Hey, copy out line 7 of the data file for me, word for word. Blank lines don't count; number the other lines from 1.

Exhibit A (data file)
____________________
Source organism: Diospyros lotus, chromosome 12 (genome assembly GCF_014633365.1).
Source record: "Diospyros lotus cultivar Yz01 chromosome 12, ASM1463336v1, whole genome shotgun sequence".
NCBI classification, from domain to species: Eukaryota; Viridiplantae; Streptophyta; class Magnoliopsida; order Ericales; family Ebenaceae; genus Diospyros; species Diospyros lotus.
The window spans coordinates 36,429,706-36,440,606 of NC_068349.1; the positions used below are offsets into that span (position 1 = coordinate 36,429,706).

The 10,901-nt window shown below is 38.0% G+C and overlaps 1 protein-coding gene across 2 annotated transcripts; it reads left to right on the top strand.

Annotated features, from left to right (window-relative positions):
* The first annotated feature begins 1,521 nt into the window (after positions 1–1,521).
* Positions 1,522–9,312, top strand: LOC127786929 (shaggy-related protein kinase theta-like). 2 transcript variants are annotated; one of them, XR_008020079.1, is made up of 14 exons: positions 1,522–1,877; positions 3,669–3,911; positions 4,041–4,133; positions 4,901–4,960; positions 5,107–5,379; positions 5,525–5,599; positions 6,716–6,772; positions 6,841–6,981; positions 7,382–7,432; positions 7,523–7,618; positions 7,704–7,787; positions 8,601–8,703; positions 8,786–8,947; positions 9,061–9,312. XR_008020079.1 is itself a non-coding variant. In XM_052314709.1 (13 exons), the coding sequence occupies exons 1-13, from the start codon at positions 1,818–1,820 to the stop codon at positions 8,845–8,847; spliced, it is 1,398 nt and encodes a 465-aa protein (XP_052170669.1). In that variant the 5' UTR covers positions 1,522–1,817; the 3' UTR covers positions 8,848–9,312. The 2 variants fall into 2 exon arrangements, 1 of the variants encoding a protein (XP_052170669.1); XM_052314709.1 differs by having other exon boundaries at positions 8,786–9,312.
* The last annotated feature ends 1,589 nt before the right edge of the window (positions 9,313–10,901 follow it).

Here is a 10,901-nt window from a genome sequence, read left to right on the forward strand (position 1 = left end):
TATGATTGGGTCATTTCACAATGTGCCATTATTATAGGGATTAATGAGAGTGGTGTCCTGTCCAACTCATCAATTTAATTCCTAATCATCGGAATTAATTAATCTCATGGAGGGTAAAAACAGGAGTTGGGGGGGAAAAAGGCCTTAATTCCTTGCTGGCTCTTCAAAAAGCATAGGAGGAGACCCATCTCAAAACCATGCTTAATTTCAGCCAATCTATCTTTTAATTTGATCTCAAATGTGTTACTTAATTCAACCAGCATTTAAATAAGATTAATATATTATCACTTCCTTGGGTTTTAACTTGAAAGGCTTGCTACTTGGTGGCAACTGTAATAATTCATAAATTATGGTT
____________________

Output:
* The first annotated feature begins 1,521 nt into the window (after positions 1–1,521).